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Volume 11, Issue 42: Relentless Pursuit of Your Teen's Heart

I have sat under the instruction of a few awesome parenting coaches. I have even taught parenting classes to groups of young parents when my children were young. As a result, raising my little ones felt like a breeze those early years. I thought my children were cooperative and I took them with me wherever I went.

I later realized that although my children were growing and adjusting into a different stage, I wasn't. When my children became adolescents, I missed to notice that they were not always enthusiastic about going places with me like they were when they were younger. I was also pushing them to do things the way they always did them rather than motivating and encouraging them. Because they challenged me, I regret that sometimes it came down to "my way or the highway". This pushed them away, and as a result, I found that there were times when I didn't like them.

After a few twists and turns, I finally came to the realization that nothing matters more. If you ask me, our children are our most precious treasurers here on earth. We are foolish when we think that because we are providing for our children's basic needs, we are doing a lot. Absolutely not! Our teens would rather have our dedication and support than the expensive schools we take them to or fancy houses we have them live in. We are mistaken to think that because they are privileged, they shouldn't want anything, and that whatever they want they should earn.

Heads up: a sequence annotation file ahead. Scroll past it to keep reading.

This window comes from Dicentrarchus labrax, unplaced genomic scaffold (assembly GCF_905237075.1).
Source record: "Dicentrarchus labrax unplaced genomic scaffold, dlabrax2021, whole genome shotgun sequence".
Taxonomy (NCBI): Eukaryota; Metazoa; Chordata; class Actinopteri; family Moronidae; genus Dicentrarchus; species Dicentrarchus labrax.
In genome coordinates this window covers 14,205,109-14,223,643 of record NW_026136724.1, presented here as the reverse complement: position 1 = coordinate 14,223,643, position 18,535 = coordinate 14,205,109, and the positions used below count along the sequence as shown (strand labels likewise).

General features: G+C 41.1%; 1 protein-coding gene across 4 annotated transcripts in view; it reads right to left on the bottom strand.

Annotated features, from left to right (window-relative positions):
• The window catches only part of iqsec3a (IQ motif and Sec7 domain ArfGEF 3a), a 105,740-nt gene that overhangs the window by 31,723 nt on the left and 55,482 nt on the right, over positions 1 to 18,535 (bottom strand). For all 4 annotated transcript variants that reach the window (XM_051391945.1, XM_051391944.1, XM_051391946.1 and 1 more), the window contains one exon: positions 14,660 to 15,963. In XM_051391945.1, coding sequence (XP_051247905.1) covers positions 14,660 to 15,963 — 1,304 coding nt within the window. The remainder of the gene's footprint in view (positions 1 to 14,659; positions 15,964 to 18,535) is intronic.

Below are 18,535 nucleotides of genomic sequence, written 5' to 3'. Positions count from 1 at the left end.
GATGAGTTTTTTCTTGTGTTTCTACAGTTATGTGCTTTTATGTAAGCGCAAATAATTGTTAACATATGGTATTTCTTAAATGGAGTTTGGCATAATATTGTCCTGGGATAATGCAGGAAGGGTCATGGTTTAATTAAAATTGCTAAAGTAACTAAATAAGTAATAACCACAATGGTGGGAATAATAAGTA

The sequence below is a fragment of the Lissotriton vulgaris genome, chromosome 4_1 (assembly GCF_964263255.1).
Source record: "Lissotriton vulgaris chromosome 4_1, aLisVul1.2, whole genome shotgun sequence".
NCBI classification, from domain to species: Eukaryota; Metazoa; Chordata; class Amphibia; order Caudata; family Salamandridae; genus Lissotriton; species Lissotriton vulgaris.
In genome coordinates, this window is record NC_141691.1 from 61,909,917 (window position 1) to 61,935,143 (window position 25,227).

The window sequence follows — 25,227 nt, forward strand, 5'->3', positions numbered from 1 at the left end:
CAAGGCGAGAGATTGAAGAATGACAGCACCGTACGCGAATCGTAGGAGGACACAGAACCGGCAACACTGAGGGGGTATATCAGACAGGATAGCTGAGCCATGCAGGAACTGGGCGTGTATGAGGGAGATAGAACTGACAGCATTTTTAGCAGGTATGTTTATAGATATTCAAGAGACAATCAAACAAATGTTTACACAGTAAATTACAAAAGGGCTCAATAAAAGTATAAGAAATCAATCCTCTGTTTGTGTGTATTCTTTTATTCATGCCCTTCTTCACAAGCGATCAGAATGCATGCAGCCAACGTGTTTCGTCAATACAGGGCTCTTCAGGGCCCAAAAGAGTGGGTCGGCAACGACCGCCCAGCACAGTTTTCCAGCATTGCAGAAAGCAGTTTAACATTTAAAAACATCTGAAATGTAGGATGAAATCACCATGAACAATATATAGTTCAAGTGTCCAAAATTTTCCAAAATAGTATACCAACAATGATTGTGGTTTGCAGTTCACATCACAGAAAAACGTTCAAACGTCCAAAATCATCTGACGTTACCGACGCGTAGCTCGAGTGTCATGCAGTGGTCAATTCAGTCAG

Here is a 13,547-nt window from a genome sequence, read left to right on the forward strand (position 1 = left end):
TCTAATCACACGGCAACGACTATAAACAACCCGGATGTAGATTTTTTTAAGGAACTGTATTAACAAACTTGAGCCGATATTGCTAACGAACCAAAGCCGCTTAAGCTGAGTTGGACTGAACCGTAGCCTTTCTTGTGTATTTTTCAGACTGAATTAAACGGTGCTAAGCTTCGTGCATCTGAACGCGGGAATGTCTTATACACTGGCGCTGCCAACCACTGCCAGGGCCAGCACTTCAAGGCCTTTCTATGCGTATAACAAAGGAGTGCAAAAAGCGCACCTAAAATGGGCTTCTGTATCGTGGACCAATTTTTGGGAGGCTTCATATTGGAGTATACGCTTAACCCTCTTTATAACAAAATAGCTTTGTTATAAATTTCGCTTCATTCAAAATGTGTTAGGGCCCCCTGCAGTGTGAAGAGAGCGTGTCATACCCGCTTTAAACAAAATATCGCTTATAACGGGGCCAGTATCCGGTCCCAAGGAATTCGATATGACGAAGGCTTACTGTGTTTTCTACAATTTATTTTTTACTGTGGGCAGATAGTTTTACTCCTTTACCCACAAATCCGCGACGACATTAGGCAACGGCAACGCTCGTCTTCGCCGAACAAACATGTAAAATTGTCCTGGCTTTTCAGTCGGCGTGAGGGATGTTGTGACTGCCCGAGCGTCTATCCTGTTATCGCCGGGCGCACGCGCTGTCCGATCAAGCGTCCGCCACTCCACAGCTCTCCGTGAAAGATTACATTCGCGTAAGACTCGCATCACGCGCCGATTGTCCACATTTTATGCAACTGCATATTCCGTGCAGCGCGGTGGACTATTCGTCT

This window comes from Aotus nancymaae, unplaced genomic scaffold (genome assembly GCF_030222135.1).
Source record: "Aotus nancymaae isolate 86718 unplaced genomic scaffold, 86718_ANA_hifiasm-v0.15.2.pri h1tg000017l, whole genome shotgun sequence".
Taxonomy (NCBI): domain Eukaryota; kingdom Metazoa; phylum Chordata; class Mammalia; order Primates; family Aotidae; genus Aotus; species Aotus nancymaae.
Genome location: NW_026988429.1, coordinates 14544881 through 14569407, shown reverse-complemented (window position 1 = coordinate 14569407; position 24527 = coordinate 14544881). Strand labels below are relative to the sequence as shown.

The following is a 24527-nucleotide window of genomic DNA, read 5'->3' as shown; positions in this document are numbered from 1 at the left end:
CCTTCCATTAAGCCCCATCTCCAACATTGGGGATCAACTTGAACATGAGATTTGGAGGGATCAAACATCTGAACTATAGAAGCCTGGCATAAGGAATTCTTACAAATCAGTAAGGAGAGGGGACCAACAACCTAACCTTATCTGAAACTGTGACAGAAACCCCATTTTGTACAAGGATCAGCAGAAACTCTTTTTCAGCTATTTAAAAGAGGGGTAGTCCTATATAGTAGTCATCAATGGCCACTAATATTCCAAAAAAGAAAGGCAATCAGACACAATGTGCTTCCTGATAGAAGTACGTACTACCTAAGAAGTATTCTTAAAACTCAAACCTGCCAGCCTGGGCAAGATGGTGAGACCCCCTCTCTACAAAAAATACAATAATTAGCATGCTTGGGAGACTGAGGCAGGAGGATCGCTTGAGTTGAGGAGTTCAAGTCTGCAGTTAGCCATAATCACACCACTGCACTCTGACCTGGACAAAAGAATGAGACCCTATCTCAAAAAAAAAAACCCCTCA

We have no problem extending financial support to distant relatives and friends yet we think our kids are entitled when they ask for an extra pair of shoes or a fresh coat of paint in their rooms. Doesn't charity begin at home? We are happy to spend hours out with friends on the weekend or at a church meeting but are too tired to sit through a movie with our adolescents. When we do this, we make our kids feel that other people are more valuable to us than they are.

Just because they are teens doesn't mean that they don't need us as much. This is the stage when they feel the most emotions. We shouldn't be okay with our teens staying away in their rooms when we are home. What's normal is them wanting to hang out with us when they are not with their friends. Happy teens still want to do things and go places with their parents every now and then.

These are not fantasies. I have found that if we are serious about pursuing our teens' hearts, they come alive again. How do we do that? It takes creativity and boldness. It takes putting them first before other people. It takes going all out in speaking their love languages. When you come to the realization that nothing that you are busy with and care about matters more than your teen, you will do whatever it takes to win him or her back, by God's grace.

 

For His Glory,

Lillian Chebosi

 

 

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